That sounded like code for the landing zone for farming’s carbon reduction being somewhere above 22%.
How close to the upper 30% farming might be asked to go was never made clear. The sense is that farmers don’t want to ask that question, they don’t want to hear the answer.
Speaking to farmers afterwards, it seemed to me that different farmers had picked up from the Taoiseach’s comments that their own sector is being targeted.
I listened to dairy farmers tell me that the message they took was that further dairy expansion would be curbed one way or another.
They were apprehensive about the dairy taskforce that was due to be announced the following day, believing it may be the vehicle which will deliver the restrictions they fear. Meanwhile, drystock farmers bruised by the CAP cuts which have come their way, and the aborted proposal to link a future suckler scheme to the static herds, are convinced that they are the sector on the chopping block.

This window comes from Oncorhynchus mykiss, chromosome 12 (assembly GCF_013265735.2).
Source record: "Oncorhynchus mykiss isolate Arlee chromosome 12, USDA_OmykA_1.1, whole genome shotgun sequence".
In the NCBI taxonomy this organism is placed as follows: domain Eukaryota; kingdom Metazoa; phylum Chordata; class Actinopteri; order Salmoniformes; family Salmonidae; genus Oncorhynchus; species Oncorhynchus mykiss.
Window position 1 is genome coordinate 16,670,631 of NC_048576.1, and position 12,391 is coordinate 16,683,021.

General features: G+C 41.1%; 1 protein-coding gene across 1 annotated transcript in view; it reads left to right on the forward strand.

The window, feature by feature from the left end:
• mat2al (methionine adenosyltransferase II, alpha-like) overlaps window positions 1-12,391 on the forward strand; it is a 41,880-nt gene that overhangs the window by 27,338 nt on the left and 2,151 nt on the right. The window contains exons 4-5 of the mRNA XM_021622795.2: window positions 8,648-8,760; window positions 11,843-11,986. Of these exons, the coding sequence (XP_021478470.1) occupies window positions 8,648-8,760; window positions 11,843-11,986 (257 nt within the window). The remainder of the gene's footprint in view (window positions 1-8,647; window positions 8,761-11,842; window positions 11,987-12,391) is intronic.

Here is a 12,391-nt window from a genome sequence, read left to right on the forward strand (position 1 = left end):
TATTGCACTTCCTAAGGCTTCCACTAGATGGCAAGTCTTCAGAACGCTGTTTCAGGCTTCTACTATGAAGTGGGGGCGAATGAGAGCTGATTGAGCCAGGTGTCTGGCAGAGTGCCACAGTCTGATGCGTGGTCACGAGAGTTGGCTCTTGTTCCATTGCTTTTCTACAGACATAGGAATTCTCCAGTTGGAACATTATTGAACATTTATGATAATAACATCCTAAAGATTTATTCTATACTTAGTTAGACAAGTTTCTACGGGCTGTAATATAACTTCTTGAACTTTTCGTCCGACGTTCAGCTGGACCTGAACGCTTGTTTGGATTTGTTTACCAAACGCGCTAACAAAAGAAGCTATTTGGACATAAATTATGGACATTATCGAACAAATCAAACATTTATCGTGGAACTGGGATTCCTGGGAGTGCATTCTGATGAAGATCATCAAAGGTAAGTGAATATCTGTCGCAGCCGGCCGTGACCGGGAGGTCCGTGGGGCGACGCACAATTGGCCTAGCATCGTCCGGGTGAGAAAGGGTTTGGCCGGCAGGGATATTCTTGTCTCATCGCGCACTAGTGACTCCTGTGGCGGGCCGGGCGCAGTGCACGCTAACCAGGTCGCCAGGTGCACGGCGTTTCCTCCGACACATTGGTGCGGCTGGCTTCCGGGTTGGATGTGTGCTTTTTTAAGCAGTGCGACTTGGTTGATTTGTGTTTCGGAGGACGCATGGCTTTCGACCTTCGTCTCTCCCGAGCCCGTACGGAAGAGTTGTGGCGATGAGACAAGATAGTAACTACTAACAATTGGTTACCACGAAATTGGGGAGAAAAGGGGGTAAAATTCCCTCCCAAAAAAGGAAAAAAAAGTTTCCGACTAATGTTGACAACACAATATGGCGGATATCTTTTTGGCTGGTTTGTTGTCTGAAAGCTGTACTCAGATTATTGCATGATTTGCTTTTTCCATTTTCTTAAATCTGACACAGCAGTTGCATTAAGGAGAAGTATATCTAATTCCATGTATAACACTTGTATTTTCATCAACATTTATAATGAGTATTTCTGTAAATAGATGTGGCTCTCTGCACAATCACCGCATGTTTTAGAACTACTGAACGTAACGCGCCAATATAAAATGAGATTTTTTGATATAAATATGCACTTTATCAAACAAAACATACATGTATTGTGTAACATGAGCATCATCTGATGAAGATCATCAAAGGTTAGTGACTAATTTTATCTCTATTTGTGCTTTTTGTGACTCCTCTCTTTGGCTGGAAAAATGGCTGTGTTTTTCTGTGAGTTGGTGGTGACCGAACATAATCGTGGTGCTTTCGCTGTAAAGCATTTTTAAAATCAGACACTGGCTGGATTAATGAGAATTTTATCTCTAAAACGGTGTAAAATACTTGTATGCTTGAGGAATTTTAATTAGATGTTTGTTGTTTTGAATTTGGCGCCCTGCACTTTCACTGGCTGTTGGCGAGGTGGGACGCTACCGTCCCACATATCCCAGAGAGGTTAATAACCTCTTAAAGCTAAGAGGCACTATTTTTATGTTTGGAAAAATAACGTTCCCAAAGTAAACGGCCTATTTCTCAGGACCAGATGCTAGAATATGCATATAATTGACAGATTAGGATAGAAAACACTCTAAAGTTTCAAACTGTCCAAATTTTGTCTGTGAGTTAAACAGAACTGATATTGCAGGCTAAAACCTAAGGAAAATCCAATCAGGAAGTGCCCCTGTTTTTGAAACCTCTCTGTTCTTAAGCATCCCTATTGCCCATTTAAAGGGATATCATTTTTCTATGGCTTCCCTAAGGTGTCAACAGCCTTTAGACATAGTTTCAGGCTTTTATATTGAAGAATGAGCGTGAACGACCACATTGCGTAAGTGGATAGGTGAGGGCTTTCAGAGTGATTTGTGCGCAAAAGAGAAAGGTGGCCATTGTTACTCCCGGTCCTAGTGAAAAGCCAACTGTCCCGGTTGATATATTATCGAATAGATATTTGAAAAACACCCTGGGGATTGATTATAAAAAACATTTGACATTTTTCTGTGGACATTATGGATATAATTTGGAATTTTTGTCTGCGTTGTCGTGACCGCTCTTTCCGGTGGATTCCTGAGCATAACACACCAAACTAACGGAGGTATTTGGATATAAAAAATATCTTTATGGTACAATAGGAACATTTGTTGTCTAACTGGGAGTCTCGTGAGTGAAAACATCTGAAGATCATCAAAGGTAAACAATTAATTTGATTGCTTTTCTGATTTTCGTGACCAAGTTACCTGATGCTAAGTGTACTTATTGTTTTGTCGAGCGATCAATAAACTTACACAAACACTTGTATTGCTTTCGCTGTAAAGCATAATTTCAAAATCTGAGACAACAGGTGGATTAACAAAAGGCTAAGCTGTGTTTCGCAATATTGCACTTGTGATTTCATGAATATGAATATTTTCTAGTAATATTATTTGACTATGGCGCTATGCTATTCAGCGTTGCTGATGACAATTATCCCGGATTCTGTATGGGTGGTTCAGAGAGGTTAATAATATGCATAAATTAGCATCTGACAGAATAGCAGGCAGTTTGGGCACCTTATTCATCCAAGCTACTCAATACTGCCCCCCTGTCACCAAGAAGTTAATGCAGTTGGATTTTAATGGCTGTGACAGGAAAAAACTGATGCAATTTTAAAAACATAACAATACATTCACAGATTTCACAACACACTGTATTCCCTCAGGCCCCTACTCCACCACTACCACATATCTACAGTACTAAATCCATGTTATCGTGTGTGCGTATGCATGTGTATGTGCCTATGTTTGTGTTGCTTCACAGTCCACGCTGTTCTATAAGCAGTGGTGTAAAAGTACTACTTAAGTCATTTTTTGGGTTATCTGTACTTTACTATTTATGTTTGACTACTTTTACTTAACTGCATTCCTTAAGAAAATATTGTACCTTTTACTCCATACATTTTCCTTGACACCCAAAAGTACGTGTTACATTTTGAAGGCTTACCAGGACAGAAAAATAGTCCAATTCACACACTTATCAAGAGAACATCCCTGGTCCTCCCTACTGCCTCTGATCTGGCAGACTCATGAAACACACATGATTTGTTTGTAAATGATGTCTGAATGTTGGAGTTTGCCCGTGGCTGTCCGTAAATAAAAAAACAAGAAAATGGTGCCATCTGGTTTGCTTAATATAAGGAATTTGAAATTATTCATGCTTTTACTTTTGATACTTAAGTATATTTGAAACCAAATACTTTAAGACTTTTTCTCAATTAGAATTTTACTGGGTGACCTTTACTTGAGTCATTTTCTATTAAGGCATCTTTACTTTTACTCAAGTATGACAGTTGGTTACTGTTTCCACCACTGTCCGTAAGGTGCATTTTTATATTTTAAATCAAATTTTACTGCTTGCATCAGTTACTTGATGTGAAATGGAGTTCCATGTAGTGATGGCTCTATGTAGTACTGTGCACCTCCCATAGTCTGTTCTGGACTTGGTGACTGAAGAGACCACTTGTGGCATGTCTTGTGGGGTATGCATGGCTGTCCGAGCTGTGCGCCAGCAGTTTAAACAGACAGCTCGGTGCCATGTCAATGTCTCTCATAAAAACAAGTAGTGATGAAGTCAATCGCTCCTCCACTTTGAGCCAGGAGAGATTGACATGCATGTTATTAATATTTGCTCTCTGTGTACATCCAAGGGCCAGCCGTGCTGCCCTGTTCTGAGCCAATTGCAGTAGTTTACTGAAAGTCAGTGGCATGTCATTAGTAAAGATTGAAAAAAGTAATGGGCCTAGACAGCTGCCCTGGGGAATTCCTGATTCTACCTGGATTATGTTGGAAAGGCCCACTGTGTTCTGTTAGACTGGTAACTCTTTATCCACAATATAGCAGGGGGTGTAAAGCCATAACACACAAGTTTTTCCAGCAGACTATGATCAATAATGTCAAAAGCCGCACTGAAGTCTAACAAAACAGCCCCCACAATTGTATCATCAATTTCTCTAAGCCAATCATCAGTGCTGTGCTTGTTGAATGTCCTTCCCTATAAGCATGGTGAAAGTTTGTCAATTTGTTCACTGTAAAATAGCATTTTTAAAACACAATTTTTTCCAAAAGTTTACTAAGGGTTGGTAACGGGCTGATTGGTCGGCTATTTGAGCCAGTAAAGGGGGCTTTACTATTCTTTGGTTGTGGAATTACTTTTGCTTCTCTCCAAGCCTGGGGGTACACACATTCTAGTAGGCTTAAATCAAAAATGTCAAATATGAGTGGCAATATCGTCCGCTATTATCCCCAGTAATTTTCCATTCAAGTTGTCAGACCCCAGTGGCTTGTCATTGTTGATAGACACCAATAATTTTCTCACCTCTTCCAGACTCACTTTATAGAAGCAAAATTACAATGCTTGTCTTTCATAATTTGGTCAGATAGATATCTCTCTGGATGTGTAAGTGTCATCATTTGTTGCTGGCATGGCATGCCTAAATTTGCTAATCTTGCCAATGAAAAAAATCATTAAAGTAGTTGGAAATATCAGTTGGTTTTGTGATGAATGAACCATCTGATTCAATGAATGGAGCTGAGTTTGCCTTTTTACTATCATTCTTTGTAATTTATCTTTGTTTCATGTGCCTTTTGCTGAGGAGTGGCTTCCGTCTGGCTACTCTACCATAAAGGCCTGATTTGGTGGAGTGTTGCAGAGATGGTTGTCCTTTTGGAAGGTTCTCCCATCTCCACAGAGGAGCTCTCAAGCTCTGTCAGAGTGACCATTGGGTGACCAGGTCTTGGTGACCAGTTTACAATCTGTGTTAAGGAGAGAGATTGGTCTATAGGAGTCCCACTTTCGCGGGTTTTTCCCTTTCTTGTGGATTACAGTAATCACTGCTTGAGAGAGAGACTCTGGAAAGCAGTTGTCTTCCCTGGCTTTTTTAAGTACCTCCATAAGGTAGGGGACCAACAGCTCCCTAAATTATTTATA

With thousands of farmers facing BEAM repayments to the State, it’s understandable that cattle farmers feel that any restrictions in the national herd will either target them directly or more subtly by leaving this economically vulnerable sector to wither on the vine through lack of future supports.
Minister for Agriculture Charlie McConalogue was at pains in his presentation to reassure farmers of his absolute commitment to maintaining farm output and productivity, but it was clear afterwards that what he is saying and what farmers are hearing are not the same.
Behind the civility and decorum of the formal occasion we were at, there is a lack of trust. Undoubtedly the filter of out-of-control input prices is colouring the message in transit.
Farming is indeed at a crossroads, but a crossroads that is complicated by a level-crossing with a runaway train of high costs hurtling towards it.
It could get ugly this year.